In the Cascades of Southern Oregon, 6,173 feet above the Pacific Ocean to the west, a lake of perfect blue fills a void where a peak once stood. Roughly 7,700 years ago, a stratovolcano called Mount Mazama erupted cataclysmically, so enthusiastically spewing its contents that it gave away its foundation in the process. As the magma chamber emptied, the 12,000 foot peak collapsed in on itself, losing a mile of its height as it subsided into a caldera five miles across. Over time, this self-contained watershed filled with snow and rain, untainted by impurities found elsewhere. Now, the ultra-clear and brilliantly-blue body of water is called Crater Lake, the deepest lake in the United States.
Wizard Island in winter
Devil’s Backbone, the plumbing of Mt. Mazama
Mt. Thielsen looms to the north
Most of Crater Lake’s visitors come in the summer, but I’m convinced that winter is its best season. Indeed, winter makes Crater Lake what it is, dumping an average of 524 inches of snow each year on the caldera rim. That snow melts in summer and makes its way down to the lake below, joining the water that fills the basin to a depth of 1,943 feet. When the park and its peaks are blanketed in white, the blue surface below shimmers all the brighter, and a sunny winter day yields scenes that inspire and entrance. Snowshoeing and skiing on the rim or the slopes below allows access to winter wonderlands beyond the reach of cars, in forests buried in feet of fresh powder.
Llao Rock and Mount Thielsen
This is not to say that spring, summer, and fall are without wonders of their own. With the snow gone, the park fully opens itself to exploration and the dramatic views from Rim Drive, encircling the lake, are easily attained. Trails to the peaks on the rim carry hikers high above the water, but the highest point in the park is not on the rim. Mount Scott looms to the east, and from its summit you can gaze back west towards the caldera, a view that puts the landscape in a new perspective.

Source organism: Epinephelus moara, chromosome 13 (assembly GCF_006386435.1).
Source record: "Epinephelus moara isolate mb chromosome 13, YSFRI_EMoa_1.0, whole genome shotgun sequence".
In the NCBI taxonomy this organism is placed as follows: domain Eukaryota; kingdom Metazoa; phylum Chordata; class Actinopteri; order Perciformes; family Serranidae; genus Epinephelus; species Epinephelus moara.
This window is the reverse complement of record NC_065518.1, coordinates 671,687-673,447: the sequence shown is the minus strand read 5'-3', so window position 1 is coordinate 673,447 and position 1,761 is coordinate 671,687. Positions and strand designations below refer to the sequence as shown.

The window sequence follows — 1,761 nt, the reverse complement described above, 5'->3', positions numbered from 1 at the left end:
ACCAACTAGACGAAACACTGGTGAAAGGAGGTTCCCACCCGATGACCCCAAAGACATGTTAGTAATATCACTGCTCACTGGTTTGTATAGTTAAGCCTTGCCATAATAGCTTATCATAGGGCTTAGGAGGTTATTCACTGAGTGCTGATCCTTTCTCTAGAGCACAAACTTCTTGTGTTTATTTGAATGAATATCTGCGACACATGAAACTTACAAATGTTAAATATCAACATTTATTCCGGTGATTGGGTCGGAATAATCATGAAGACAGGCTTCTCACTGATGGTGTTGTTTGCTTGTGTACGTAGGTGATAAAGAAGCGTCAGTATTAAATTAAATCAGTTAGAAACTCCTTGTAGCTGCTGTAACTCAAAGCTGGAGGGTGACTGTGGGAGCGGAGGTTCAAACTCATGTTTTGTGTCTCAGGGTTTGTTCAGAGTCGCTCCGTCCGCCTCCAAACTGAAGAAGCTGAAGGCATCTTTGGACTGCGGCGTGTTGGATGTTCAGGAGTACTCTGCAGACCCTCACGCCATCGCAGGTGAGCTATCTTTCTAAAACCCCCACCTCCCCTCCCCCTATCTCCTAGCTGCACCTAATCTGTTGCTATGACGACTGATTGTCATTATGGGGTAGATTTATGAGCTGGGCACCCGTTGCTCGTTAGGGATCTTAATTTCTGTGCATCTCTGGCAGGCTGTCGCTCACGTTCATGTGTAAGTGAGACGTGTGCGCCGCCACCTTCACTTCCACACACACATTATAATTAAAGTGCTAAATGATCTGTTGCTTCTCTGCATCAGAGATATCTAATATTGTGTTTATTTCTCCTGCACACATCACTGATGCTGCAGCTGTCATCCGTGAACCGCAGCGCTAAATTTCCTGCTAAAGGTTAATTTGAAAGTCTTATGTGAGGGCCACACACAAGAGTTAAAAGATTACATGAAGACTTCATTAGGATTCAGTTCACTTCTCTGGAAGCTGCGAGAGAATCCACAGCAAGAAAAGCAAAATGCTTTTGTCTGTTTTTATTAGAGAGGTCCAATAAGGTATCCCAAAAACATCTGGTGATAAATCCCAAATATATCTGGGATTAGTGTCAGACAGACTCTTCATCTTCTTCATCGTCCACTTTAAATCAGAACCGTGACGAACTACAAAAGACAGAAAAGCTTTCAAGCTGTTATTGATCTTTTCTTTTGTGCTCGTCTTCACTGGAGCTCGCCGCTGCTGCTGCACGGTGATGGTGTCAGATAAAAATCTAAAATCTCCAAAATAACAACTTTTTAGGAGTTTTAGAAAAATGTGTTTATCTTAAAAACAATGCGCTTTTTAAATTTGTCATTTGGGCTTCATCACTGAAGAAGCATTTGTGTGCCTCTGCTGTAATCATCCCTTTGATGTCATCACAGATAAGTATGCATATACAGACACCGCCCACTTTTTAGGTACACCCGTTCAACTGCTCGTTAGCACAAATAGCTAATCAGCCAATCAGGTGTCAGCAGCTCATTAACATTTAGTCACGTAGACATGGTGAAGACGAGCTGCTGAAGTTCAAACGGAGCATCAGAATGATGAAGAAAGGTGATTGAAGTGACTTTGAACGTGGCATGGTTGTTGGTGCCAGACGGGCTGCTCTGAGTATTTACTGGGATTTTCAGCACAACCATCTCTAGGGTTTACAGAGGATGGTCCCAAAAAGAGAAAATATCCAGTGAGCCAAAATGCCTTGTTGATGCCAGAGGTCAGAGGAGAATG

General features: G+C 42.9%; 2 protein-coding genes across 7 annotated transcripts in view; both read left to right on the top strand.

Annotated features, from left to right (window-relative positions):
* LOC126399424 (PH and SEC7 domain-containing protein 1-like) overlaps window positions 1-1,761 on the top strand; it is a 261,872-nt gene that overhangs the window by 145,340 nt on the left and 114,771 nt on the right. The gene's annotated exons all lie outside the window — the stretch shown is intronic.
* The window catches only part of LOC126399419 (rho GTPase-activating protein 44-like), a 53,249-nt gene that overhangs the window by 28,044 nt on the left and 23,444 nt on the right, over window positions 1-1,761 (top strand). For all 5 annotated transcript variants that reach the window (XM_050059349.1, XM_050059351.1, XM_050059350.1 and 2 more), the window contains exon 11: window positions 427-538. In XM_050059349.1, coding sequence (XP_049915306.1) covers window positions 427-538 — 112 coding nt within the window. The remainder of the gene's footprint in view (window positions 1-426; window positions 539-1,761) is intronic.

Hiking down to Cleetwood Cove means access to the boats that carry passengers to and from Wizard Island, a cinder cone that formed after the lake began to fill. A trail leads to the summit of this volcano within a volcano, and at the top you can then drop into a caldera within a caldera, where the entire rim is blocked from view and waits to greet you when you emerge back on top. Phantom Ship, the lake’s other island, sits near its southern shore, taller than it looks from above. Marmots, black bears, coyotes, elk and martens are some of the wildlife that inhabit the forests of mountain hemlock, Shasta red fir and whitebark pine, but the most common animal encountered is the golden-mantled ground squirrel, which, cute as it may be, should not be fed.
View from Mount Scott
On the rim of Wizard Island
Golden-mantled ground squirrel
Autumn view from the Watchman
The sun sets and the blue dims, but night brings wonders of its own in any season. The dusky colors of the ridges that form the western horizon are a gradient that fades into clear skies, thousands of feet above and miles away from the nearest sources of light pollution. Stars fill the night and the caldera is quiet, save for a breeze that swirls among the peaks.
From the tower atop the Watchman Lookout on the western rim, I’ve watched meteors streak across the sky above Crater Lake and the Milky Way move through the night as we spin inside it. There is never a time when this park isn’t in full glory. Even when the caldera is shrouded in clouds and the lake is invisible from the rim, the wonder is still there. Knowing the natural history of Crater Lake fosters an appreciation of the landscape in any condition. And when the clouds do lift, and the sunlight hits the water again, the perfect blue reminds you of any wonder you may have forgotten.
Night on the Watchman
Six minutes of stars